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We have an application that was built for the Windows Mobile and Windows platforms, using Visual Studio 2005. We have both versions of this application developed using a single code base to try and reduce code duplication. One of the issues that we encountered with this was that the ConfigurationManager was not available for the Windows Mobile platform. We worked around this by building our own ConfigurationManager that reads and writes settings to the "Application.exe.config" file in the Program Files folder. So both our Windows version and our Windows Mobile version use this same custom ConfigurationManager.

This worked fine on Windows XP and Windows Server 2003, but on Windows 7 we have encountered a problem and I don't know how to work around it. When we make a change to the config file (which we can only do by copying it to another folder, changing it and then copying it back... otherwise we get an "access denied" message when we try to save our changes directly in the Program Files folder), the change that we make is only reflected if we run the application as Administrator. If we run the application as a normal user, the default setting from the install are always shown. We suspect that this is a Windows 7 security-related issue, but can someone explain why this is happening? How can we change the settings so that they are also applied when the application is run as an ordinary user?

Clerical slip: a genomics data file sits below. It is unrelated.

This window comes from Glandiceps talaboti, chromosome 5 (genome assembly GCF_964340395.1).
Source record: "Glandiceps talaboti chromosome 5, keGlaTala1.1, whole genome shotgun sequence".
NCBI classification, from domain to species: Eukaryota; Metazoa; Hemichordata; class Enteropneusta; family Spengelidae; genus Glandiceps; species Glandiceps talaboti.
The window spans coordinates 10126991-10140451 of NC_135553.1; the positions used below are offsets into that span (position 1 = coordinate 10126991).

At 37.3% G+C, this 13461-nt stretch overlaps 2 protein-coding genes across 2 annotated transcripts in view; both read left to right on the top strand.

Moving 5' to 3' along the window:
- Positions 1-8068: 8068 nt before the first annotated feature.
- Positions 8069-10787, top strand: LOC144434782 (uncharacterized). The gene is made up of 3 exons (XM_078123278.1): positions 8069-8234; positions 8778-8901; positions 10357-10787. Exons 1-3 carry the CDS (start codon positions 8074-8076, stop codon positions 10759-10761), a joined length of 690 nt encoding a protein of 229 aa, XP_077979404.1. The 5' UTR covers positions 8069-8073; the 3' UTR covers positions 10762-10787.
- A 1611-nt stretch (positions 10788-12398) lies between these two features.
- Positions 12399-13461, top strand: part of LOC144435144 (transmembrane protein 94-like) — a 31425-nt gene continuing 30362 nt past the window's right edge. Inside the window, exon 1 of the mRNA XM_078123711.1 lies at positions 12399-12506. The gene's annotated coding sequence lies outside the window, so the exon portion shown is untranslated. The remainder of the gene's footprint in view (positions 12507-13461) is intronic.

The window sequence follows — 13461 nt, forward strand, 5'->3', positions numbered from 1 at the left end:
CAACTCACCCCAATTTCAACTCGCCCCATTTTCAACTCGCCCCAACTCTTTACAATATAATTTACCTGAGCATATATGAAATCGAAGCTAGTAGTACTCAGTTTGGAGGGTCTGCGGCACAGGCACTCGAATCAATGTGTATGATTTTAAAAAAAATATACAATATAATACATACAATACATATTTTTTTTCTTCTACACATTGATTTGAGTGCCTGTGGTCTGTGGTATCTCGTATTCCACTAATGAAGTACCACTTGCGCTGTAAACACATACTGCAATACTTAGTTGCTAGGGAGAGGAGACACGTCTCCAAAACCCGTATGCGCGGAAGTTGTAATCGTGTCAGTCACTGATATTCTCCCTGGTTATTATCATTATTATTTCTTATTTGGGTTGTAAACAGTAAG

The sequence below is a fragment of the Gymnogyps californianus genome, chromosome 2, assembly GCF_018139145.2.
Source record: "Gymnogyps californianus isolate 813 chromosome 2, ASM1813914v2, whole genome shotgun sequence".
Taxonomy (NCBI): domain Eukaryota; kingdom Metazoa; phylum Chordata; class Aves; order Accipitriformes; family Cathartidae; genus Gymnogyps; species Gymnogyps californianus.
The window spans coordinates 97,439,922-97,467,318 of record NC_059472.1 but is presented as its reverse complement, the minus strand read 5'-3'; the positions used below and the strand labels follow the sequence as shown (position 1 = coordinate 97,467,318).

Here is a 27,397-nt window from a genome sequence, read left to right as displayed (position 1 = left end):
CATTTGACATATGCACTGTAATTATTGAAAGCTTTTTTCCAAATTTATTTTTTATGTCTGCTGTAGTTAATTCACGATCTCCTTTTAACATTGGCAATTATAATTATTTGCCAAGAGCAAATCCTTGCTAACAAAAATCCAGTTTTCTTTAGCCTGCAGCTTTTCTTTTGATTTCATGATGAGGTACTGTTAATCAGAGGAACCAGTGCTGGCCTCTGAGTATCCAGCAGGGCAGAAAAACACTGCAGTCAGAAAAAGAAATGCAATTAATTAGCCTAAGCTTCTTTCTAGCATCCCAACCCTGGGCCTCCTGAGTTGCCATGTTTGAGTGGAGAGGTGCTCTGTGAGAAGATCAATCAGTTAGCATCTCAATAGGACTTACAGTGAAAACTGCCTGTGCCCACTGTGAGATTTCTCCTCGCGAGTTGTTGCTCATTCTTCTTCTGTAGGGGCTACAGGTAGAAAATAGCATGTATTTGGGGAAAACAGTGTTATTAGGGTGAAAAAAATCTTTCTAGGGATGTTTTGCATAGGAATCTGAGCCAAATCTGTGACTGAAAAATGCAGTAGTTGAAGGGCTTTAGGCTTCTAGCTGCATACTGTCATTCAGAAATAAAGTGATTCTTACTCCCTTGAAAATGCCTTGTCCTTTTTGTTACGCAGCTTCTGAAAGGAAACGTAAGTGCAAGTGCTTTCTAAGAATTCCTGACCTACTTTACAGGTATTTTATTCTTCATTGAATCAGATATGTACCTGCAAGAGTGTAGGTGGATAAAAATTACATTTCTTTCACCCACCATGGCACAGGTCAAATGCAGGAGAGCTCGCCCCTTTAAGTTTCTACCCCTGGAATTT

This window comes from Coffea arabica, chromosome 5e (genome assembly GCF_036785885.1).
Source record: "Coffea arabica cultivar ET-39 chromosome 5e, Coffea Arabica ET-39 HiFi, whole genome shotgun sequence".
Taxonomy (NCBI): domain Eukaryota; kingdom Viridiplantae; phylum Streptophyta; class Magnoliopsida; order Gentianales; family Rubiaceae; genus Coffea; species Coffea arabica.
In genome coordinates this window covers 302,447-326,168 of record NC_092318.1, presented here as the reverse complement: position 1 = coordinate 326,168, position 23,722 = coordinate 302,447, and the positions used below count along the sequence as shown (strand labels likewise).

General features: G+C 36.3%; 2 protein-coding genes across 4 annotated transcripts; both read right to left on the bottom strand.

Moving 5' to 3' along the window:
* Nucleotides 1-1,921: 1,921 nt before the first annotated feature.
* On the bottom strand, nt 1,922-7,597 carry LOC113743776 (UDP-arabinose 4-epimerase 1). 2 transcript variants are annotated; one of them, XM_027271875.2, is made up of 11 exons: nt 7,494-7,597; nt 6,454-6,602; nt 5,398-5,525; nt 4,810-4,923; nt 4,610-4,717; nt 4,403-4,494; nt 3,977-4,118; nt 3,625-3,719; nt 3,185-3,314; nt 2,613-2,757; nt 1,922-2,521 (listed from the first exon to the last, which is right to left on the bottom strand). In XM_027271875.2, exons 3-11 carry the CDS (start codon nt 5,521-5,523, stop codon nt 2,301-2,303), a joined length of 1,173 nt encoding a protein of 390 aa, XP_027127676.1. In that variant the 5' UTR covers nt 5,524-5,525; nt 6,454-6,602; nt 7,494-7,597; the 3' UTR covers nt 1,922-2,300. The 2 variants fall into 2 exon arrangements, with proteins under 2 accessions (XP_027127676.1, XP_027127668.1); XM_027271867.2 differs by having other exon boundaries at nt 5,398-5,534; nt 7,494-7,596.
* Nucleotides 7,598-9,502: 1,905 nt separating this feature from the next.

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I suspect your app tried to write to the config file at least once running non elevated and without a manifest. This made a "compatibility files" folder for your config file. When you run non elevated it looks there now. (See http://www.gregcons.com/KateBlog/FindingFilesYoureSureYouWrote.aspx for screenshots of how you can confirm this.)

If all you want is for a human, or some utility program you wrote that can run elevated, to be able to edit the config file, you can leave it where it is and put a manifest on your app to prevent virtualization. See http://www.gregcons.com/KateBlog/AddingAManifestToAVistaApplication.aspx for a sample manifest. That blog post goes on to tell you how to embed the manifest, but you don't need to, an external manifest will work. If your app is foo.exe, name the manifest foo.exe.manifest and put it in the same folder. This will prevent virtualization and cause the app to read the "real" config file.

If changing the config file will be a normal everyday occurrence, don't write the file under Program Files. AppData is a good choice.

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Perfect, Kate. Thanks. That was the info that I needed. The config that it was reading from was in the "compatibility files". We just deleted that copy and it read the new/correct settings from the config in Program Files. No, changing settings will not be an everyday occurrence, they are set once when the tablet is setup and then are basically never changed again. Anyway, this gave me the info that I needed. Thanks. – BruceHill Sep 1 '11 at 18:48

Windows 7 requires elevated privileges for several folders, including program files. It's not good practice to try to work around this.

Since you are using a custom solution, one option is placing your configuration file under %APPDATA%\yourproduct, which can be reached with

var appDataFolder = Path.Combine(Environment.SpecialFolder.ApplicationData, product);

A better solution is probably to use different configuration managers for different platforms, though. Couldn't some kind of abstract factory be applied?

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Thanks, for this info, havardhu, I will definitely be looking at changing our ConfigurationManager to write to AppData for the windows application. – BruceHill Sep 1 '11 at 18:51

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